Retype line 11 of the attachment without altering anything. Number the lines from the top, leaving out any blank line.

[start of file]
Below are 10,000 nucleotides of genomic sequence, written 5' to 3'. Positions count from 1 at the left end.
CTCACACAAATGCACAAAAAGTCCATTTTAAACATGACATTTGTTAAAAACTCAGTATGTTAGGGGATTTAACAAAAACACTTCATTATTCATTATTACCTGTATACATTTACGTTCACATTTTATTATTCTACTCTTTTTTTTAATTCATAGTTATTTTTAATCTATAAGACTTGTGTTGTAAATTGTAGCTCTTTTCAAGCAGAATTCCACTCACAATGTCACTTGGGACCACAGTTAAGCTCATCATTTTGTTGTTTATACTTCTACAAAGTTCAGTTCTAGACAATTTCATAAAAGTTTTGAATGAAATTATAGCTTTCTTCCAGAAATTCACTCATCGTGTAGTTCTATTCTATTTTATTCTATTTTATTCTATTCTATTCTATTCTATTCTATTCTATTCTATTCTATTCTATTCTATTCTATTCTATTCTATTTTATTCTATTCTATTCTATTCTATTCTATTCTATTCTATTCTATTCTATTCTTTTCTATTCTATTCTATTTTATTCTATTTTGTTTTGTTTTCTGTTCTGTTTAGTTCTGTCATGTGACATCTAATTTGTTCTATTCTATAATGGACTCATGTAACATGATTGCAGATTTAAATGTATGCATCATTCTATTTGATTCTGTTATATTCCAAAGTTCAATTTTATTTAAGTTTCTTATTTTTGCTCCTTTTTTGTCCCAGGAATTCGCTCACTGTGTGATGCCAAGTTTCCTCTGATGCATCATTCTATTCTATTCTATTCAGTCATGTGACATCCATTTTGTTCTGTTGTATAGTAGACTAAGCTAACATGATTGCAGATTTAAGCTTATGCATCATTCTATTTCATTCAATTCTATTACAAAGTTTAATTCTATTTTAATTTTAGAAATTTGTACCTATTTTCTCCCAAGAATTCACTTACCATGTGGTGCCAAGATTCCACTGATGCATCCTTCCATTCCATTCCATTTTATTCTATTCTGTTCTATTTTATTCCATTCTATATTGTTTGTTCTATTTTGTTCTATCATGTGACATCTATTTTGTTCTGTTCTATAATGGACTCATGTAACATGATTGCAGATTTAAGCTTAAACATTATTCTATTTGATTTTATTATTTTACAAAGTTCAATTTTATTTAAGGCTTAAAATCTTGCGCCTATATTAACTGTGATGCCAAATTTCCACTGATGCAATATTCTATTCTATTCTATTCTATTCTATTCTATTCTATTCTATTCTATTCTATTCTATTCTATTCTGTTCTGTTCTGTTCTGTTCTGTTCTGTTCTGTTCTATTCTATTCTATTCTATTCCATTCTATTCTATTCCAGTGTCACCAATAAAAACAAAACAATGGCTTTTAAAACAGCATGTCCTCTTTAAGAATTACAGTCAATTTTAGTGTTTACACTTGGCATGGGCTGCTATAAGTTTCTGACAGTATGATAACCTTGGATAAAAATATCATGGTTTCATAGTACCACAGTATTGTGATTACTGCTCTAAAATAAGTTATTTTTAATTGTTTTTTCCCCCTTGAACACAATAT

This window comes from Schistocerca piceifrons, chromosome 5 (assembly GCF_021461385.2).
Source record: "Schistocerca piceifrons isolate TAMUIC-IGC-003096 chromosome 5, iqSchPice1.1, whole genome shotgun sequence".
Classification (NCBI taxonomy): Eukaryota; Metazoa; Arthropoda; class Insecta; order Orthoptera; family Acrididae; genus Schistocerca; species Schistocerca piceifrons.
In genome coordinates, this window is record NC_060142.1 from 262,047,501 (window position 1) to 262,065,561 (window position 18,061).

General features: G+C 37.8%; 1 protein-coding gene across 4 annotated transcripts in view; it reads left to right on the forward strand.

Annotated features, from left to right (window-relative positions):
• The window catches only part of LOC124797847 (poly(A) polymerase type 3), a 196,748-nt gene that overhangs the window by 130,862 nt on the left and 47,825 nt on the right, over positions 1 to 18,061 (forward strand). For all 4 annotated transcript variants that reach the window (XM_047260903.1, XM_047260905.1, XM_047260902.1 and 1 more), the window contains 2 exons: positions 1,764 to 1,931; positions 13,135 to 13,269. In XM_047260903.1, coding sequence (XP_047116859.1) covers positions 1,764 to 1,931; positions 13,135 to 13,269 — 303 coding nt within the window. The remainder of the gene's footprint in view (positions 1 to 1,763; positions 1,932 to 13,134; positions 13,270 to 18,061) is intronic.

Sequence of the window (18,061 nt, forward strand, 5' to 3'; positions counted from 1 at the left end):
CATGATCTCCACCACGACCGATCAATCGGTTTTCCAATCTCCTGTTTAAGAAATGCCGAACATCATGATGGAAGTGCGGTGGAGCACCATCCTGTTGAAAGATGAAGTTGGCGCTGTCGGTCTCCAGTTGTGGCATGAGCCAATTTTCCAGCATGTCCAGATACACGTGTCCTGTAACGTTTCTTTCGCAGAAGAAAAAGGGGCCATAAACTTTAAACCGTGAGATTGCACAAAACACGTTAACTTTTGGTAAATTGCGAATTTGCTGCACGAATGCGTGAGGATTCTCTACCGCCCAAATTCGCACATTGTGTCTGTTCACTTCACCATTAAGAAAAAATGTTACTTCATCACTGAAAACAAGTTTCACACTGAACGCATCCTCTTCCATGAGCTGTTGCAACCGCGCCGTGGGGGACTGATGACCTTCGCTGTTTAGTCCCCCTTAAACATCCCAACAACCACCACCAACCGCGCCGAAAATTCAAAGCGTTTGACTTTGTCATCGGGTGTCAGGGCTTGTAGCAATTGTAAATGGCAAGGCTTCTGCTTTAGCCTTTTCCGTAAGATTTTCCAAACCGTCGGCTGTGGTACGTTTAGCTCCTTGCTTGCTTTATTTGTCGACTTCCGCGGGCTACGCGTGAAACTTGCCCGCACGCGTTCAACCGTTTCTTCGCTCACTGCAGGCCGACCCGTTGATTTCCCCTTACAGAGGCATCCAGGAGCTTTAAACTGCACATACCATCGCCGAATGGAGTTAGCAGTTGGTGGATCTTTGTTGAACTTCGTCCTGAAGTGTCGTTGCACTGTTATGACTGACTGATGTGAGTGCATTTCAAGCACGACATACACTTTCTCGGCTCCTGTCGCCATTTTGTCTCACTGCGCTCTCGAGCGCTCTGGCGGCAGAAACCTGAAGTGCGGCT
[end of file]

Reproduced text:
CATGATCTCCACCACGACCGATCAATCGGTTTTCCAATCTCCTGTTTAAGAAATGCCGAACATCATGATGGAAGTGCGGTGGAGCACCATCCTGTTGAAAGATGAAGTTGGCGCTGTCGGTCTCCAGTTGTGGCATGAGCCAATTTTCCAGCATGTCCAGATACACGTGTCCTGTAACGTTTCTTTCGCAGAAGAAAAAGGGGCCATAAACTTTAAACCGTGAGATTGCACAAAACACGTTAACTTTTGGTAAATTGCGAATTTGCTGCACGAATGCGTGAGGATTCTCTACCGCCCAAATTCGCACATTGTGTCTGTTCACTTCACCATTAAGAAAAAATGTTACTTCATCACTGAAAACAAGTTTCACACTGAACGCATCCTCTTCCATGAGCTGTTGCAACCGCGCCGTGGGGGACTGATGACCTTCGCTGTTTAGTCCCCCTTAAACATCCCAACAACCACCACCAACCGCGCCGAAAATTCAAAGCGTTTGACTTTGTCATCGGGTGTCAGGGCTTGTAGCAATTGTAAATGGCAAGGCTTCTGCTTTAGCCTTTTCCGTAAGATTTTCCAAACCGTCGGCTGTGGTACGTTTAGCTCCTTGCTTGCTTTATTTGTCGACTTCCGCGGGCTACGCGTGAAACTTGCCCGCACGCGTTCAACCGTTTCTTCGCTCACTGCAGGCCGACCCGTTGATTTCCCCTTACAGAGGCATCCAGGAGCTTTAAACTGCACATACCATCGCCGAATGGAGTTAGCAGTTGGTGGATCTTTGTTGAACTTCGTCCTGAAGTGTCGTTGCACTGTTATGACTGACTGATGTGAGTGCATTTCAAGCACGACATACACTTTCTCGGCTCCTGTCGCCATTTTGTCTCACTGCGCTCTCGAGCGCTCTGGCGGCAGAAACCTGAAGTGCGGCT